General History of the Seventh-day Adventist Church
A Protestant, Christian denomination, the Seventh-day Adventist Church grew out of the world-wide religious revival in the mid-nineteenth century. People of many religious persuasions believed that Bible prophecies indicated that the second coming or advent of Christ was imminent.
A Great Disappointment
When Christ did not come in the 1840s, a group of these disappointed Adventists in the United States continued their Bible studies and concluded that they had misinterpreted prophetic events and that the second coming of Christ was still in the future. This same group of Adventists later accepted the teaching of the seventh-day Sabbath and became known as Seventh-day Adventists. The Church organised formally in 1863 and began its mission to the world. An excellent collection of pictures and details of the Adventist Pioneers is available in the Adventist Pioneer Library based in Loma Linda, California..
Only the Bible
Basing its faith and practice wholly on the Bible, the Seventh-day Adventist Church has developed 28 fundamental beliefs. It is these key beliefs which unify the otherwise very diverse world-wide Seventh-day Adventist Church:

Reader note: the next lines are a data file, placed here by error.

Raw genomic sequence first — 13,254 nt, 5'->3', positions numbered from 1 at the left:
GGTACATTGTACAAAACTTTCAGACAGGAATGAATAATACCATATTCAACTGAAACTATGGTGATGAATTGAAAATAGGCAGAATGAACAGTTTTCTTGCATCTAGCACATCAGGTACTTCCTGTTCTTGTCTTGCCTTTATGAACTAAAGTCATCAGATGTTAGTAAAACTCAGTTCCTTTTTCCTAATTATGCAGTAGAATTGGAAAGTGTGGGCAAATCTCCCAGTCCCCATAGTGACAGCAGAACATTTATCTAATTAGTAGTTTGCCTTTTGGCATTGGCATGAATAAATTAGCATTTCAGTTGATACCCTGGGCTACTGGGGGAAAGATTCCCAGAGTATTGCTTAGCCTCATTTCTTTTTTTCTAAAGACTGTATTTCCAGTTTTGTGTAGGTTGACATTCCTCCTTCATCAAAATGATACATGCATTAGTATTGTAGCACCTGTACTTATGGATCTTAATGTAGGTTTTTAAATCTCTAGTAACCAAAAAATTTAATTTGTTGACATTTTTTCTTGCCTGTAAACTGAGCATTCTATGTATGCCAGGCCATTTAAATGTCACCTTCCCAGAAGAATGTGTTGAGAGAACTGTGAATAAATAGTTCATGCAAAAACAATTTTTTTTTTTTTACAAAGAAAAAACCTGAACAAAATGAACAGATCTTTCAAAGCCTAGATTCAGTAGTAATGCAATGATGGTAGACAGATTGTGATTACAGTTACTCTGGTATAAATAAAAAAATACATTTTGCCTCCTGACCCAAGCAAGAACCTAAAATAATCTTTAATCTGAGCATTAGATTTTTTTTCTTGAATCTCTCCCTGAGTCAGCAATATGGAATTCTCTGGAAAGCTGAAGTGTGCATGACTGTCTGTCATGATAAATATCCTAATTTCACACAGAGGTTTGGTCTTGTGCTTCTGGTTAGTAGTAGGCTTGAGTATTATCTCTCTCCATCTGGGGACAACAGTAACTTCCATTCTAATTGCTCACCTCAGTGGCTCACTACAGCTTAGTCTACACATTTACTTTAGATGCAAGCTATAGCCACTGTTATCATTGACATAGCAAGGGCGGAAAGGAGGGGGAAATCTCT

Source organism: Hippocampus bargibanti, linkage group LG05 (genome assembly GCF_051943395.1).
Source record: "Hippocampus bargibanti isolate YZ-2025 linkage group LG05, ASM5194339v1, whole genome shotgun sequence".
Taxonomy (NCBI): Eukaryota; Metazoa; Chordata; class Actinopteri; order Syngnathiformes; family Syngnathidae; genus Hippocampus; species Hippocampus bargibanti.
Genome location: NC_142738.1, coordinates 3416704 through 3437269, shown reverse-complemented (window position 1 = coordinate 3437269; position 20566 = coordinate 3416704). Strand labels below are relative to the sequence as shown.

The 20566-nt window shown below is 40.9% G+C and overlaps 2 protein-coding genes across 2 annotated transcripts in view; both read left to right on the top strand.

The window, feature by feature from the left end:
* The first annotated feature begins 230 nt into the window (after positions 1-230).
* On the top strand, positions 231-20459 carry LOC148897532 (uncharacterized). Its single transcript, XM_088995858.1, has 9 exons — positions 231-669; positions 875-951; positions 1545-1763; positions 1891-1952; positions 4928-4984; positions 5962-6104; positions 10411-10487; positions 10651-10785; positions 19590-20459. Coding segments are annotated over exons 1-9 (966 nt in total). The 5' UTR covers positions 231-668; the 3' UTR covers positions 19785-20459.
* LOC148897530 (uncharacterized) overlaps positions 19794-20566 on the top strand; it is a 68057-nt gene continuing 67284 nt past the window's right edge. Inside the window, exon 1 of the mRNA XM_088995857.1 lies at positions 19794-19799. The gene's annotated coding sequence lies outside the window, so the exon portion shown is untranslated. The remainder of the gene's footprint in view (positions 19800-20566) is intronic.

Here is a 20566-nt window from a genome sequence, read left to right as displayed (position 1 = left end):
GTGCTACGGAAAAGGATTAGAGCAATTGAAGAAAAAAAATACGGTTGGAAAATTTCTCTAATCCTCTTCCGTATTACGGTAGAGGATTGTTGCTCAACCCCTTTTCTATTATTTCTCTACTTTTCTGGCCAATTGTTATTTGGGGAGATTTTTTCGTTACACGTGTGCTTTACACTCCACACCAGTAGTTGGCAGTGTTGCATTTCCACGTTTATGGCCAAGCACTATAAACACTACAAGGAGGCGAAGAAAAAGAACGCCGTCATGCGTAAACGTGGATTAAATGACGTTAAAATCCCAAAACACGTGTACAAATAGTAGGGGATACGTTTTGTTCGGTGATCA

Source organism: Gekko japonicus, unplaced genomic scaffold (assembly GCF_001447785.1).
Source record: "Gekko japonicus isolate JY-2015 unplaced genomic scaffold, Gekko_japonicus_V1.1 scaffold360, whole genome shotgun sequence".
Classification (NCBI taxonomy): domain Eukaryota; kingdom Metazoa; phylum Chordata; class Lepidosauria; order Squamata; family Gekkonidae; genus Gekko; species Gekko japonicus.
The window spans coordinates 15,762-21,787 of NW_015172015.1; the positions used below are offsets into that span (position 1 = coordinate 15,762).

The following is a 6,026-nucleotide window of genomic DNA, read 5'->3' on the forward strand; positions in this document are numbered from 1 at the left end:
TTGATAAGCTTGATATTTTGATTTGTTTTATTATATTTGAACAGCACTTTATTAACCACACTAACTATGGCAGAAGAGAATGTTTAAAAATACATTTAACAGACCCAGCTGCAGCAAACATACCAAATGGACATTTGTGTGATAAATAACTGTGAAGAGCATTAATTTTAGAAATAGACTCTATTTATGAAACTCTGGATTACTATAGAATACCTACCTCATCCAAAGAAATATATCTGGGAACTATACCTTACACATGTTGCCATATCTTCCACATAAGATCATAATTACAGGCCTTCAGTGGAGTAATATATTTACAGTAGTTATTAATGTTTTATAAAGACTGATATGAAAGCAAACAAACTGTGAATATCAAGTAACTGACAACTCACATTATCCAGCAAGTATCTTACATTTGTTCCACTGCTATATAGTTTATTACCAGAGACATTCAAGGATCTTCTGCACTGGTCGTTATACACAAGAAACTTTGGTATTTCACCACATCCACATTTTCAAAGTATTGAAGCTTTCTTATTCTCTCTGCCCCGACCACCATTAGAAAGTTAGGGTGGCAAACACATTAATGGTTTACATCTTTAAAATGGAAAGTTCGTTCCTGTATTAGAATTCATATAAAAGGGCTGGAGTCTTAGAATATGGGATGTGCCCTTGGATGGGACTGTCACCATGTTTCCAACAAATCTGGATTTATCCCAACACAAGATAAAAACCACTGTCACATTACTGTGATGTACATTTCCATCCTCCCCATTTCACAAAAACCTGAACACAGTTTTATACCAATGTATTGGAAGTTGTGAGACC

The organisational structure of the Seventh-day Adventist Church has enabled it to keep pace with its rapid growth. A heavy emphasis on medical and missionary work has led to steady growth in the western world and phenomenal growth in the third world. A separate page is available describing the current status of the Seventh-day Adventist Church.
The purpose of these pages is to provide an on-line collection of resource material that will help to build a picture of the history of the Seventh-day Adventist Church in the United Kingdom and Ireland. The on-line archive is being run in conjunction with the Newbold College Library and is intended to be a long-term process rather than a project with a fixed time-span.